|2010's first Teaching Lunch seminar is Jan. 27|
The first On Teaching Lunch seminar this spring is titled, “Writing Letters of Recommendation When You Really Believe in the Candidate (and when you don't).” Sponsored by the Office of Instructional Development and Writing Across the Curriculum, this seminar is open to all UND faculty and will take place from noon to 1 p.m. Wednesday, Jan. 27, in the Badlands Room of the Memorial Union.
In this session of On Teaching, we will discuss helpful approaches to thinking about letters of recommendation, and how to write them efficiently. All of us have read (but hopefully not written) poorly constructed letters of recommendation, and we know the negative impact they can have. Vague descriptors? We feel we’re reading a form letter. Too many superlatives? We lose faith. All strengths and no weaknesses? Clearly a mythical creature is being described. The truth is that while being asked to write a letter of support reflects being held in high esteem (your opinion counts), it is a professional obligation that can be incredibly time consuming and surprisingly difficult. What makes a good letter? What does it take to make a student stand out? How can I write a strong letter for a student or a colleague that is appropriately detailed and supportive but honest and doesn’t take forever?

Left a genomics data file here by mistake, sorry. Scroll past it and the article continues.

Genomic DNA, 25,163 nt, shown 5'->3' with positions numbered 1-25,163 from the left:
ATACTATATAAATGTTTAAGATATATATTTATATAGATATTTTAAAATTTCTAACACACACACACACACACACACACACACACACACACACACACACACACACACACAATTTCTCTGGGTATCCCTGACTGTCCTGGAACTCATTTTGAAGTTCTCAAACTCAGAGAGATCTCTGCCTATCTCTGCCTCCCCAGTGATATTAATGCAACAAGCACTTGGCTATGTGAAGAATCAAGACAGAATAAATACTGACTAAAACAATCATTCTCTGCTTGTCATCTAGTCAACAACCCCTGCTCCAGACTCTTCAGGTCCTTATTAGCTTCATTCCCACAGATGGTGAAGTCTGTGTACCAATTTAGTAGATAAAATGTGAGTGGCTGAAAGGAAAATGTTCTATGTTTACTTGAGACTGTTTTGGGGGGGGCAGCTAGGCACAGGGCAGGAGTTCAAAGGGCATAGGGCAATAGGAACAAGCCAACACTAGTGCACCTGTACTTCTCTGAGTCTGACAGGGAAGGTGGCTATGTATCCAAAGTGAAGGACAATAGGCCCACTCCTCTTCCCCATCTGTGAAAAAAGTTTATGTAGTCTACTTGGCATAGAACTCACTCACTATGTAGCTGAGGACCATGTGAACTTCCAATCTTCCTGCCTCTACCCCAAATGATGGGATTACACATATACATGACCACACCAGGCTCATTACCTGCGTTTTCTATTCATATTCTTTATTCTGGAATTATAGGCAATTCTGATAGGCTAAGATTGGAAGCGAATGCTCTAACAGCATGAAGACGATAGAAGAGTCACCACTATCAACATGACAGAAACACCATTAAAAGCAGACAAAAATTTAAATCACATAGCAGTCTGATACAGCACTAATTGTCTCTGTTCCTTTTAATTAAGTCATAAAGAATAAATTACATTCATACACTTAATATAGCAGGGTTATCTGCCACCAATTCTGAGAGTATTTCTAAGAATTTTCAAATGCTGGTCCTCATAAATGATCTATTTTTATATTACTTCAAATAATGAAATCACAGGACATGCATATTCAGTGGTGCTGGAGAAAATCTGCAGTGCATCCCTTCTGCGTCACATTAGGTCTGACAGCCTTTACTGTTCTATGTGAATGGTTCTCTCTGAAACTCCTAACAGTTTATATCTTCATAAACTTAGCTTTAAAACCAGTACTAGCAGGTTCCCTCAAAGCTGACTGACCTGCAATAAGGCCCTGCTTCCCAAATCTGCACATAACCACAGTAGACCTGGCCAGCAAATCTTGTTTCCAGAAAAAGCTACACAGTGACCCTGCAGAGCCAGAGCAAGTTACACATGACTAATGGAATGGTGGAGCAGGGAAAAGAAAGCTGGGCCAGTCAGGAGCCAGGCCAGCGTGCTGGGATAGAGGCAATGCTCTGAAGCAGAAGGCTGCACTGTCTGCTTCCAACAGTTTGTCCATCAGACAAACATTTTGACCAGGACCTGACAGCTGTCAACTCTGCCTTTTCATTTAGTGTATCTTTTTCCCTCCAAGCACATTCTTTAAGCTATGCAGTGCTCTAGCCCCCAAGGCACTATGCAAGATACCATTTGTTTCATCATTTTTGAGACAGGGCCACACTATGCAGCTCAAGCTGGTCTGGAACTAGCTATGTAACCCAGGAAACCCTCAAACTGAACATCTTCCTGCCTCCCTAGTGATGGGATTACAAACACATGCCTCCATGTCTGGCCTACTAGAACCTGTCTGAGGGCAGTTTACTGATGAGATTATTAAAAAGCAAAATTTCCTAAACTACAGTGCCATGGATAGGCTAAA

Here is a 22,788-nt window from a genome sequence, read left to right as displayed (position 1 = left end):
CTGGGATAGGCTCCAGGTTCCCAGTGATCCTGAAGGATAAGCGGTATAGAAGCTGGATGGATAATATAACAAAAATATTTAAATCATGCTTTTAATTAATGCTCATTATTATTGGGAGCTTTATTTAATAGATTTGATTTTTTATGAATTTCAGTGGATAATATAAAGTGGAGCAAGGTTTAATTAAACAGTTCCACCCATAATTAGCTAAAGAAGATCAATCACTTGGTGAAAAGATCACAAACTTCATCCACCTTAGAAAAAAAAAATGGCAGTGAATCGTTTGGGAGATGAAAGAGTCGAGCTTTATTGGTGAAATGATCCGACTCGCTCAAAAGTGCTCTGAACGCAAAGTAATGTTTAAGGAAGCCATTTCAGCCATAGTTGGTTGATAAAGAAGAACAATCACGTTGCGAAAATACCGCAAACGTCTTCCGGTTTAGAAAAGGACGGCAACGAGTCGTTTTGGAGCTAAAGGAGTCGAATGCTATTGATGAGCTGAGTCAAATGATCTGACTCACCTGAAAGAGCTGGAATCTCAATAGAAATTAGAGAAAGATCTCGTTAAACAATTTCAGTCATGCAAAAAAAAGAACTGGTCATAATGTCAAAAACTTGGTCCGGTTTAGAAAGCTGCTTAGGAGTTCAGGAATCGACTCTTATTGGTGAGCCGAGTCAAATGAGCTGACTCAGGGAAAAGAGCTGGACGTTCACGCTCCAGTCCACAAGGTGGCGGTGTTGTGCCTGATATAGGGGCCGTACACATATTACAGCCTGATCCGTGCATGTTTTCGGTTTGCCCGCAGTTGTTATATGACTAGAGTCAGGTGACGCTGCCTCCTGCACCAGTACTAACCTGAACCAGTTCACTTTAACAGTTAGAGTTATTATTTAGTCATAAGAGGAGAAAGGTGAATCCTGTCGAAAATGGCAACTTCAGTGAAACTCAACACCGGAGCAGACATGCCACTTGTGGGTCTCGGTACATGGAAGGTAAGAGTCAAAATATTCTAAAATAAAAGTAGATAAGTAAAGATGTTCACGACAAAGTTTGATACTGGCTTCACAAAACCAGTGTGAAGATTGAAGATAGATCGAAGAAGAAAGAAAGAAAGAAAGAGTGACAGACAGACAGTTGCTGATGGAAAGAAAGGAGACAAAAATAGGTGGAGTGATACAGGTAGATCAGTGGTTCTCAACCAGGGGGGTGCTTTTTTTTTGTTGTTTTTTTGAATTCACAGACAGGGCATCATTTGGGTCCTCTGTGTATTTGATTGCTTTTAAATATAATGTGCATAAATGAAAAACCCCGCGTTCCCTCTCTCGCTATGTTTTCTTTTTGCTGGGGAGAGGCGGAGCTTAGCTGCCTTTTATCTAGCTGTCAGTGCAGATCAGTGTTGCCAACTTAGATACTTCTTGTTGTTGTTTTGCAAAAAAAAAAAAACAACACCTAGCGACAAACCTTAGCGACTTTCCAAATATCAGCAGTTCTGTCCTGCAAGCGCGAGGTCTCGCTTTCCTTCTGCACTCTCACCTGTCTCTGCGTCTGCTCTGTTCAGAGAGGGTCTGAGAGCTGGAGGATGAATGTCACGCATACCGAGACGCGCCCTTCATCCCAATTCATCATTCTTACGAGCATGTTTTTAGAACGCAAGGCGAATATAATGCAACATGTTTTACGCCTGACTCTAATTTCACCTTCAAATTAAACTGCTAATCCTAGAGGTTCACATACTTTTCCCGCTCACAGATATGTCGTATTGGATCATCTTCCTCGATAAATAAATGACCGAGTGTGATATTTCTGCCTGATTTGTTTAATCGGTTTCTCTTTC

We’ve asked a few faculty members who both fulfill a strong and steady demand for letters, and also spend significant time evaluating them, to come and share their practical advice. We hope you will come and bring your questions and insights as well.
Please register by noon Monday, Jan. 25 to attend and reserve a lunch. Visit the Office of Instructional Development online (http://www.oid.und.edu/) to register. For information contact Jana Hollands at 777-4998 or firstname.lastname@example.org.
-- Anne Kelsch, Director, Office of Instructional Development, email@example.com, 777-4233